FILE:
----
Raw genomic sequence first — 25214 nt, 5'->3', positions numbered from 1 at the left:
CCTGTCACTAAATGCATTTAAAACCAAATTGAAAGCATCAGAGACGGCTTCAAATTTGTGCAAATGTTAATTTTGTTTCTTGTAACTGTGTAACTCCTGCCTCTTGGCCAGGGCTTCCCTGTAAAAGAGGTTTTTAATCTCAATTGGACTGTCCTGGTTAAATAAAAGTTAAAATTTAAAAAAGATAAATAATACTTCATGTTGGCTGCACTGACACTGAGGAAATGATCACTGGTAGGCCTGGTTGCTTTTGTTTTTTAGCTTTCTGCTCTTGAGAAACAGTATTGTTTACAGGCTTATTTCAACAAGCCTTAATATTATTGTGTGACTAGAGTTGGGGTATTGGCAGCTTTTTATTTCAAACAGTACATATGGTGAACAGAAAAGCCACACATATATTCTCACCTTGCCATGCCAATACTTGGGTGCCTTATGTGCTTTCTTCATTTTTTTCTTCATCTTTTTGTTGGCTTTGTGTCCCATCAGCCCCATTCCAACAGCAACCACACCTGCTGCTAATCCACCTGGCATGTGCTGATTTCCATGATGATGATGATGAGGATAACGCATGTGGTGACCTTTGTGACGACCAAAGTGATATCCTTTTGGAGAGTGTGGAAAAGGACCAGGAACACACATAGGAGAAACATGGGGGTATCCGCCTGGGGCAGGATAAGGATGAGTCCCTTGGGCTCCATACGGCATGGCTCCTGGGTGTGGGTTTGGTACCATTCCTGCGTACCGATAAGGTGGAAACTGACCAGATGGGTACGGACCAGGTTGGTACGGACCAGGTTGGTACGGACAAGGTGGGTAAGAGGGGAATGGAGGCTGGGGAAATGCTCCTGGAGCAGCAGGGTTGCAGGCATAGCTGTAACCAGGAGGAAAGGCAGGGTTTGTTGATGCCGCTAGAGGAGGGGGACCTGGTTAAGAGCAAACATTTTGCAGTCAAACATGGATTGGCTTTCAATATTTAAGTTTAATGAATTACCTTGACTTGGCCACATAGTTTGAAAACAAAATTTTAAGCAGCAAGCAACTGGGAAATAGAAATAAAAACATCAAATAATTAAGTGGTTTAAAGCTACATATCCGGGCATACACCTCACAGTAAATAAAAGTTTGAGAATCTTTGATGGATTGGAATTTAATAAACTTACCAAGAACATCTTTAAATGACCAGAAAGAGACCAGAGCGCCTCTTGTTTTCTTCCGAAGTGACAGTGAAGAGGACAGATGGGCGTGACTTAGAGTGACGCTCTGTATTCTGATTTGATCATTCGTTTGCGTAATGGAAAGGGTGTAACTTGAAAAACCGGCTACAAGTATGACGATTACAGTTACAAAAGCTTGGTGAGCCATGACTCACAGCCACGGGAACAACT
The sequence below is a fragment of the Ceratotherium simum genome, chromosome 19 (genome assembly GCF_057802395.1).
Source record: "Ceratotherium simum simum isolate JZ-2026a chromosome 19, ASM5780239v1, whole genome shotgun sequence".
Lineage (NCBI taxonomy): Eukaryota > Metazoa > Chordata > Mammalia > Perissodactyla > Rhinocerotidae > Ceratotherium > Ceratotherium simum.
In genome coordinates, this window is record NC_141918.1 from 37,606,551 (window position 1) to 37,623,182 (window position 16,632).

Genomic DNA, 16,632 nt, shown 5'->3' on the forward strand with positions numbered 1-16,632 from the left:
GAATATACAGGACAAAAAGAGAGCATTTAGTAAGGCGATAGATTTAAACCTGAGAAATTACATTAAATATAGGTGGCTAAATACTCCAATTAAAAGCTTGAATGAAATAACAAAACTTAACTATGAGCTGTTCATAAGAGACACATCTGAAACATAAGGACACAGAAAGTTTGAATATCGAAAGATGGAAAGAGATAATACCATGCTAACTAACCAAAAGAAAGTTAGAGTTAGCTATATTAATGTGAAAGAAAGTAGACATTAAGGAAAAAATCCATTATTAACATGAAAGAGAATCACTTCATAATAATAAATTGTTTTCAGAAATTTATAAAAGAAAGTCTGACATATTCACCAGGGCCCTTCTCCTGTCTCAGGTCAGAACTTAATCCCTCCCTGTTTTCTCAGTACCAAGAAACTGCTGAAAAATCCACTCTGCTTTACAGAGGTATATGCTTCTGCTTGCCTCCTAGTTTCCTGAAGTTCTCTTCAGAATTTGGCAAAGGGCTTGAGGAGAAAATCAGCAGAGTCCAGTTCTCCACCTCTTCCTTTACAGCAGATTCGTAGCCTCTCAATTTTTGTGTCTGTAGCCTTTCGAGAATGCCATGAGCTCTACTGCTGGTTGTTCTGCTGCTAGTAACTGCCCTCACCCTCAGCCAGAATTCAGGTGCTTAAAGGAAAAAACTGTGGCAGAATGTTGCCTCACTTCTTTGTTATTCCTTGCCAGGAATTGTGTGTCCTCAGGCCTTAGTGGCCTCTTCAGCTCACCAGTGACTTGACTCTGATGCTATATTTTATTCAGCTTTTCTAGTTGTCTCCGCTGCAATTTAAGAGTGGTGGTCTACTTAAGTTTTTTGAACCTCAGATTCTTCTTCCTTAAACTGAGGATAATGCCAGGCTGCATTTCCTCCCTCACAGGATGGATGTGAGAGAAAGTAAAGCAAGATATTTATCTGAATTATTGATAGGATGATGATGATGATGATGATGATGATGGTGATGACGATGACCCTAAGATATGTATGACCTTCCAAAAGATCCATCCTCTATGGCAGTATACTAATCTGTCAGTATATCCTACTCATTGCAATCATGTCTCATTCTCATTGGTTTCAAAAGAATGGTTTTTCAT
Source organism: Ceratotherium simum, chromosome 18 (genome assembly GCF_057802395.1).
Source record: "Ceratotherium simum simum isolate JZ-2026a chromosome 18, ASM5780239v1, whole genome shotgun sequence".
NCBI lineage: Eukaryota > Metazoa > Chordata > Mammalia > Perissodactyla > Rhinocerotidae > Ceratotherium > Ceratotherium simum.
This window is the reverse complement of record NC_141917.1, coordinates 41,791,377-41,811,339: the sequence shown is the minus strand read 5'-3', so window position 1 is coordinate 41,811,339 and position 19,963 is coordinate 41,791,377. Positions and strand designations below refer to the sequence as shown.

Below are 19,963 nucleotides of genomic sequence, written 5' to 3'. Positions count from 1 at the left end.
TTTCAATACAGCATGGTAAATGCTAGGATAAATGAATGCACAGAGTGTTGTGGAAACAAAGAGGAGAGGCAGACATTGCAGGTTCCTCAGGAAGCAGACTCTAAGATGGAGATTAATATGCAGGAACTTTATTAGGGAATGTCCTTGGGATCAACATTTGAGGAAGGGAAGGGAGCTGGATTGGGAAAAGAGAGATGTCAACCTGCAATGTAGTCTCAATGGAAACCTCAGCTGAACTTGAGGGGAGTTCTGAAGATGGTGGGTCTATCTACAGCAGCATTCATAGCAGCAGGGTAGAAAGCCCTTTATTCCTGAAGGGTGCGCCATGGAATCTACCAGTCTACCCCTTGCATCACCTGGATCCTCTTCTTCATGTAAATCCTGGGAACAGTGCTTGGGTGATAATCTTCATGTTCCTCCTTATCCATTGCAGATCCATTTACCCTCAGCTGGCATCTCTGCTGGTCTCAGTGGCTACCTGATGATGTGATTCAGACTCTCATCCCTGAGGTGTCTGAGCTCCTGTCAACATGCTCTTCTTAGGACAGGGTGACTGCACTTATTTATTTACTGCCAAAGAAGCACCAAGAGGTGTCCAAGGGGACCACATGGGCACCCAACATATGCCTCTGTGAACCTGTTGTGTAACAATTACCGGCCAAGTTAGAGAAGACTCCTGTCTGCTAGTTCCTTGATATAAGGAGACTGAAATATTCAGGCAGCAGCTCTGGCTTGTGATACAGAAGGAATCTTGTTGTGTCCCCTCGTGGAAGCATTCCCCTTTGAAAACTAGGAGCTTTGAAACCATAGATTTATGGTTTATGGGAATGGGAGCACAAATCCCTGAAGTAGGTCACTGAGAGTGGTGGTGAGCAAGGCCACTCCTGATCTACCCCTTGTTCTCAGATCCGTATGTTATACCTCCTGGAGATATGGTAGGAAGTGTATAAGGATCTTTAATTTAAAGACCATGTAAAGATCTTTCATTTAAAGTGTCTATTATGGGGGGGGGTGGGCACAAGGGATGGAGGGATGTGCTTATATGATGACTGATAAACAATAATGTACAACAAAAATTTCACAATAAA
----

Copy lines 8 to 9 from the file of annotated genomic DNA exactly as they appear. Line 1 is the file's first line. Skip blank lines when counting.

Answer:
GAATATACAGGACAAAAAGAGAGCATTTAGTAAGGCGATAGATTTAAACCTGAGAAATTACATTAAATATAGGTGGCTAAATACTCCAATTAAAAGCTTGAATGAAATAACAAAACTTAACTATGAGCTGTTCATAAGAGACACATCTGAAACATAAGGACACAGAAAGTTTGAATATCGAAAGATGGAAAGAGATAATACCATGCTAACTAACCAAAAGAAAGTTAGAGTTAGCTATATTAATGTGAAAGAAAGTAGACATTAAGGAAAAAATCCATTATTAACATGAAAGAGAATCACTTCATAATAATAAATTGTTTTCAGAAATTTATAAAAGAAAGTCTGACATATTCACCAGGGCCCTTCTCCTGTCTCAGGTCAGAACTTAATCCCTCCCTGTTTTCTCAGTACCAAGAAACTGCTGAAAAATCCACTCTGCTTTACAGAGGTATATGCTTCTGCTTGCCTCCTAGTTTCCTGAAGTTCTCTTCAGAATTTGGCAAAGGGCTTGAGGAGAAAATCAGCAGAGTCCAGTTCTCCACCTCTTCCTTTACAGCAGATTCGTAGCCTCTCAATTTTTGTGTCTGTAGCCTTTCGAGAATGCCATGAGCTCTACTGCTGGTTGTTCTGCTGCTAGTAACTGCCCTCACCCTCAGCCAGAATTCAGGTGCTTAAAGGAAAAAACTGTGGCAGAATGTTGCCTCACTTCTTTGTTATTCCTTGCCAGGAATTGTGTGTCCTCAGGCCTTAGTGGCCTCTTCAGCTCACCAGTGACTTGACTCTGATGCTATATTTTATTCAGCTTTTCTAGTTGTCTCCGCTGCAATTTAAGAGTGGTGGTCTACTTAAGTTTTTTGAACCTCAGATTCTTCTTCCTTAAACTGAGGATAATGCCAGGCTGCATTTCCTCCCTCACAGGATGGATGTGAGAGAAAGTAAAGCAAGATATTTATCTGAATTATTGATAGGATGATGATGATGATGATGATGATGATGGTGATGACGATGACCCTAAGATATGTATGACCTTCCAAAAGATCCATCCTCTATGGCAGTATACTAATCTGTCAGTATATCCTACTCATTGCAATCATGTCTCATTCTCATTGGTTTCAAAAGAATGGTTTTTCAT
Source organism: Ceratotherium simum, chromosome 18 (genome assembly GCF_057802395.1).